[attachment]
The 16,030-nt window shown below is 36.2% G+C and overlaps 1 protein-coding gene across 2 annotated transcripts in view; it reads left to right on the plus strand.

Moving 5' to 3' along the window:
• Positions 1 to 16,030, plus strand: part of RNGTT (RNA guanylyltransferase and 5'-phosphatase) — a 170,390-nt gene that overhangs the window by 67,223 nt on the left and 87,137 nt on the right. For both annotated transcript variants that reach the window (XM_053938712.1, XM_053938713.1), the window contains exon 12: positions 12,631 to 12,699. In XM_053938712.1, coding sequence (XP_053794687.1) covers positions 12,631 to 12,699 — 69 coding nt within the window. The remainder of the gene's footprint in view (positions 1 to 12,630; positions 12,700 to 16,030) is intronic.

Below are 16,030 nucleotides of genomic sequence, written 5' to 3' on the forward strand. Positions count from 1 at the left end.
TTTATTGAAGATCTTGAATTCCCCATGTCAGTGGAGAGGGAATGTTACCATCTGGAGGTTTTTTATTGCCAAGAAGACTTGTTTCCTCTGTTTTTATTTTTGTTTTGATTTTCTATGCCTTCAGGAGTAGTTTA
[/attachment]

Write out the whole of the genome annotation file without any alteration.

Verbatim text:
The 16,030-nt window shown below is 36.2% G+C and overlaps 1 protein-coding gene across 2 annotated transcripts in view; it reads left to right on the plus strand.

Moving 5' to 3' along the window:
• Positions 1 to 16,030, plus strand: part of RNGTT (RNA guanylyltransferase and 5'-phosphatase) — a 170,390-nt gene that overhangs the window by 67,223 nt on the left and 87,137 nt on the right. For both annotated transcript variants that reach the window (XM_053938712.1, XM_053938713.1), the window contains exon 12: positions 12,631 to 12,699. In XM_053938712.1, coding sequence (XP_053794687.1) covers positions 12,631 to 12,699 — 69 coding nt within the window. The remainder of the gene's footprint in view (positions 1 to 12,630; positions 12,700 to 16,030) is intronic.

Below are 16,030 nucleotides of genomic sequence, written 5' to 3' on the forward strand. Positions count from 1 at the left end.
TTTATTGAAGATCTTGAATTCCCCATGTCAGTGGAGAGGGAATGTTACCATCTGGAGGTTTTTTATTGCCAAGAAGACTTGTTTCCTCTGTTTTTATTTTTGTTTTGATTTTCTATGCCTTCAGGAGTAGTTTA